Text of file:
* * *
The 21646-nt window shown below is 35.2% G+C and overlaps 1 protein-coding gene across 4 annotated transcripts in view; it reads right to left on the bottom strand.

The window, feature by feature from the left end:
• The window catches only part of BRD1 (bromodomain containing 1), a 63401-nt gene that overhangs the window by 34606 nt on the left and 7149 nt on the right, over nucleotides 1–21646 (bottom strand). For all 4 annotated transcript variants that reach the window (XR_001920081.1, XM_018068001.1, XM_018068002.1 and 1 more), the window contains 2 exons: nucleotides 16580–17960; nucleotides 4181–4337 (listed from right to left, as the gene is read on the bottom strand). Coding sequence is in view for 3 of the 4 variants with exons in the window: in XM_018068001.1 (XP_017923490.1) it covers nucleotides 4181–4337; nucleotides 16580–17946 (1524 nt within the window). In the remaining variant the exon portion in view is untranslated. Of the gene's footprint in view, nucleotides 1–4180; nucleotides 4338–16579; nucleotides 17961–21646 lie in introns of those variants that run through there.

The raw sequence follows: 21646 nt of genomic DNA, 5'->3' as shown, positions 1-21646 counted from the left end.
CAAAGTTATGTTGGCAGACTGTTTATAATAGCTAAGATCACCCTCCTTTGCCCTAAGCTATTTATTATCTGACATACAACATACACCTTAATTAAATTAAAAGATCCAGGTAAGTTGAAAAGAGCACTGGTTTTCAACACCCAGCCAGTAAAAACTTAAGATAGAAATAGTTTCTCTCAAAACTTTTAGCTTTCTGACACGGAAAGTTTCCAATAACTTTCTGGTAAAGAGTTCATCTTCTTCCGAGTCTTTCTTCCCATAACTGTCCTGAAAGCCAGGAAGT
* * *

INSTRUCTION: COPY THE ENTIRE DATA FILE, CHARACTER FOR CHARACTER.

The 21646-nt window shown below is 35.2% G+C and overlaps 1 protein-coding gene across 4 annotated transcripts in view; it reads right to left on the bottom strand.

The window, feature by feature from the left end:
• The window catches only part of BRD1 (bromodomain containing 1), a 63401-nt gene that overhangs the window by 34606 nt on the left and 7149 nt on the right, over nucleotides 1–21646 (bottom strand). For all 4 annotated transcript variants that reach the window (XR_001920081.1, XM_018068001.1, XM_018068002.1 and 1 more), the window contains 2 exons: nucleotides 16580–17960; nucleotides 4181–4337 (listed from right to left, as the gene is read on the bottom strand). Coding sequence is in view for 3 of the 4 variants with exons in the window: in XM_018068001.1 (XP_017923490.1) it covers nucleotides 4181–4337; nucleotides 16580–17946 (1524 nt within the window). In the remaining variant the exon portion in view is untranslated. Of the gene's footprint in view, nucleotides 1–4180; nucleotides 4338–16579; nucleotides 17961–21646 lie in introns of those variants that run through there.

The raw sequence follows: 21646 nt of genomic DNA, 5'->3' as shown, positions 1-21646 counted from the left end.
CAAAGTTATGTTGGCAGACTGTTTATAATAGCTAAGATCACCCTCCTTTGCCCTAAGCTATTTATTATCTGACATACAACATACACCTTAATTAAATTAAAAGATCCAGGTAAGTTGAAAAGAGCACTGGTTTTCAACACCCAGCCAGTAAAAACTTAAGATAGAAATAGTTTCTCTCAAAACTTTTAGCTTTCTGACACGGAAAGTTTCCAATAACTTTCTGGTAAAGAGTTCATCTTCTTCCGAGTCTTTCTTCCCATAACTGTCCTGAAAGCCAGGAAGT